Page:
Southwest Airlines: Incoming CEO Faces Major Challenges

Photo: Karam Sodhi/AviationSource
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LONDON – Major challenges await new Southwest Airlines’ Chief Executive, Robert Jordan, who will replace the longest-serving CEO among major U.S. carriers, Gary Kelly, on February 1.

Jordan joined Southwest in 1988 and managed a series of finance and strategy jobs, including overseeing the $1.4 billion acquisition of AirTran Airways in 2011.

In an interview with the Associated Press, Jordan said he hoped that 2021 would be the transition year for airlines away from the COVID-19 pandemic and back to normality.

“I think we all wished that ’21 was the transition year and ’22 was back to normal, and it’s just clear that ’22 is going to continue to be a year of continued transition,” Jordan said.

“You’ve got staffing questions, just the whole hiring market that everybody’s dealing with. You’ve got continued supply-chain issues. You have the pandemic, which we all hope moves to endemic here at some point.”

“It’s going to make predicting the business and the schedule a little choppy.”

Earlier this year, Southwest had suffered thousands of delays and cancellations mainly due to short staffing. The low-cost carrier has been experiencing more massive delays and cancellations since Christmas Eve caused by the spreading of the Omicron variant.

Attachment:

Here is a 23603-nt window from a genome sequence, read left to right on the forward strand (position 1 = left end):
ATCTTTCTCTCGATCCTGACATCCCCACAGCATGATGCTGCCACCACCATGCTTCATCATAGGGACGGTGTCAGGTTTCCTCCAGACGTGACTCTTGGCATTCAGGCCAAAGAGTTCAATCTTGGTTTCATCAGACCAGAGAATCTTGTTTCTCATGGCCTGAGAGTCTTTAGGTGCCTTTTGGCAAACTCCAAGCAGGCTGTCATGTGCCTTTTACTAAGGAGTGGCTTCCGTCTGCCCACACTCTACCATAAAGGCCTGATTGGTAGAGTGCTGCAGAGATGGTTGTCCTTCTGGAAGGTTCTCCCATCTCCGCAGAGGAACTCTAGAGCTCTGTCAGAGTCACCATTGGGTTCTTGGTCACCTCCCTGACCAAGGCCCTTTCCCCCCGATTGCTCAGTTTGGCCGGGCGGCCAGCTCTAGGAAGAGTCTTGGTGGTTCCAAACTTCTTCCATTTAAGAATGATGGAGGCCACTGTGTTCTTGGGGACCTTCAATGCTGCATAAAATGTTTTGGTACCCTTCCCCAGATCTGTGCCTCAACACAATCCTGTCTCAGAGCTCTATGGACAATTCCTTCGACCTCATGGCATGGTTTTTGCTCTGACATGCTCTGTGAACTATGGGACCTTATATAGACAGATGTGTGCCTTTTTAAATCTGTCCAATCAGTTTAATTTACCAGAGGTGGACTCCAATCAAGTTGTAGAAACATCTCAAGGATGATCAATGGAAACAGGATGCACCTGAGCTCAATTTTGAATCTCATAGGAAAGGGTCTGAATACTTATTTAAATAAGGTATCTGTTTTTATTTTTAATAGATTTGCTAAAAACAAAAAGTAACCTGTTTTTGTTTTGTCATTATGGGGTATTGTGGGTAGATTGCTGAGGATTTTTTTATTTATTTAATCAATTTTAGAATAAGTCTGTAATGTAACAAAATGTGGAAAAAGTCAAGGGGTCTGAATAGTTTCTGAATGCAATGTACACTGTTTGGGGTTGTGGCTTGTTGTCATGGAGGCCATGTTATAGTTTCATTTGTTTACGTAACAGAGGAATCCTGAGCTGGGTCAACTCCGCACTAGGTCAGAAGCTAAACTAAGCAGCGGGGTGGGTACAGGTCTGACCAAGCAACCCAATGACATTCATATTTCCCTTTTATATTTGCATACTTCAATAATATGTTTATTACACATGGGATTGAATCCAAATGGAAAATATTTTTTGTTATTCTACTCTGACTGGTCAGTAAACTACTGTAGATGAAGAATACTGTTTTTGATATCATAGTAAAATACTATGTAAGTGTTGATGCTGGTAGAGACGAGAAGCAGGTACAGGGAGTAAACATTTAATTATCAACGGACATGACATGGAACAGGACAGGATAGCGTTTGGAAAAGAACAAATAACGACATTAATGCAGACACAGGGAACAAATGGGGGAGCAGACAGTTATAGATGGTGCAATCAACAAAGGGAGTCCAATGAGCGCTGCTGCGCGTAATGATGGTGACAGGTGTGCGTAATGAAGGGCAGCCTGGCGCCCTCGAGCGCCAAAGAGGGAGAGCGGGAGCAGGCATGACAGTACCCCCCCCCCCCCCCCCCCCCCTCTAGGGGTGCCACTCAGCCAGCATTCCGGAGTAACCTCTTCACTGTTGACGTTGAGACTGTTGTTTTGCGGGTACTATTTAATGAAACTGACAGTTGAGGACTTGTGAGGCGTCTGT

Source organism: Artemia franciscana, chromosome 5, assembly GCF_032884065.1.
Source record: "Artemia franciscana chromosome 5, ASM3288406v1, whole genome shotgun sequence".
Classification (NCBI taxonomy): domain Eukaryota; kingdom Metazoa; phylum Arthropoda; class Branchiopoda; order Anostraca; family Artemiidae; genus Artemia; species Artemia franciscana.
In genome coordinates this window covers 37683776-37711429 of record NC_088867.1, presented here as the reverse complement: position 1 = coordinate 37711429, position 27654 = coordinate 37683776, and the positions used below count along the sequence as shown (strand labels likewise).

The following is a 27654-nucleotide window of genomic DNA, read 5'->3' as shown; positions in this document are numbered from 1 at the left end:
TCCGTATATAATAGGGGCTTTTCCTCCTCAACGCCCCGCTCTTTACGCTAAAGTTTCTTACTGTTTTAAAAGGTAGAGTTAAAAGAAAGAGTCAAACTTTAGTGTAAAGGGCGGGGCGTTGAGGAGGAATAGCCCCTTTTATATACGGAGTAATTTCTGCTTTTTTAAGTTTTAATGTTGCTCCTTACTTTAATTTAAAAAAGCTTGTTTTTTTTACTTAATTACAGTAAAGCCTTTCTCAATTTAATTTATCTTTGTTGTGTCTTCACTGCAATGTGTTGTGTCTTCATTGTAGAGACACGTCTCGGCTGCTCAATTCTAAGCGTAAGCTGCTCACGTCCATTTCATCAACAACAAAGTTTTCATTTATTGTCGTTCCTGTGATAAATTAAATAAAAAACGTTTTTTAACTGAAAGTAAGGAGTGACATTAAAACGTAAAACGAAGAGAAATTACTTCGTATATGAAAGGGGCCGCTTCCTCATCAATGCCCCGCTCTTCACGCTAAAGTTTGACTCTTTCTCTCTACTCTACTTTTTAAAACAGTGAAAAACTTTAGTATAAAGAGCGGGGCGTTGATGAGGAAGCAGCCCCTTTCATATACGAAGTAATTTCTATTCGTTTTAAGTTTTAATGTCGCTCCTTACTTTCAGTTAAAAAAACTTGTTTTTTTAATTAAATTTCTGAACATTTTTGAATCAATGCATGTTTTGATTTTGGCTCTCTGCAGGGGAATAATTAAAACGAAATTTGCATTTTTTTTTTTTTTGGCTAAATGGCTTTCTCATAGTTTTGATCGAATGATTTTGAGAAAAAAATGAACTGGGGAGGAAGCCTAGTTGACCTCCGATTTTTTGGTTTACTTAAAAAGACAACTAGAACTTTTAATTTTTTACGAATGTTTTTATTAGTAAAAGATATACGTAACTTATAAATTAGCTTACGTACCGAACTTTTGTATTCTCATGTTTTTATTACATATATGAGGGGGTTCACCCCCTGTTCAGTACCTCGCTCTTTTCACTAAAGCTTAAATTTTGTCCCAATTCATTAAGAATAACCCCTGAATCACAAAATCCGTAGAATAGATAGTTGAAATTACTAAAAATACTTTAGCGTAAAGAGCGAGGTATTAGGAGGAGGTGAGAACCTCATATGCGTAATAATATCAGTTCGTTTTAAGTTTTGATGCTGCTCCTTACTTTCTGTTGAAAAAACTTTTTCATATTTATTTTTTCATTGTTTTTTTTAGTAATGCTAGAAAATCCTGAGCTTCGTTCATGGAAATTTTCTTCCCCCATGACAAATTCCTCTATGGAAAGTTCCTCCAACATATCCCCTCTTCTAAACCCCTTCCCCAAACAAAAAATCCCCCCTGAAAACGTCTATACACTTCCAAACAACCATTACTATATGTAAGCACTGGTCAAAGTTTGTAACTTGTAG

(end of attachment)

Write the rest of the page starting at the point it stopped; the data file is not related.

Last summer, Kelly announced he would be stepping down after 17 years leading the airline. Now Jordan faces massive pandemic-related issues.

“The market for wages is moved and it feels like it’s continuing to move. I don’t know if there is such thing as a minimum wage anymore because there is a market wage. It feels like $15 (an hour) has become $18 and $18 may (become) $20. It’s hard to know when you equalize and when that stops. I think you’re going to continue to see wage pressure for a while,” Jordan said.

The incoming CEO said Southwest is making progress on filling the estimated 5,000 jobs people left in the last two years from taking early retirement, and he still plans on hiring into this year.

“We get plenty of applications, we just don’t get as many applications for open jobs as we used to. We’re hiring even more in 2022, which is why I suspect it takes into the summer to get caught up here,” he added.

According to Jordan, the airline needs to modernize its operations, re-think customer service options such as considering more power outlets on seats and adapt more quickly to issues that arise.

Southwest has no plans to leave its free baggage policy, Jordan said.

“No. We’re known for doing things that make sense for our customers. No bag fees, no change fees make perfect sense,” he said. “It’s very hard for me to imagine that we would go to assigned seating.”

“There is absolutely no work on rethinking any of those things. But I do put (assigned seating) sort of in the never-say-never bucket. “

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About the author

Alessio Olivetti

UK-based journalist, analyst, private pilot.

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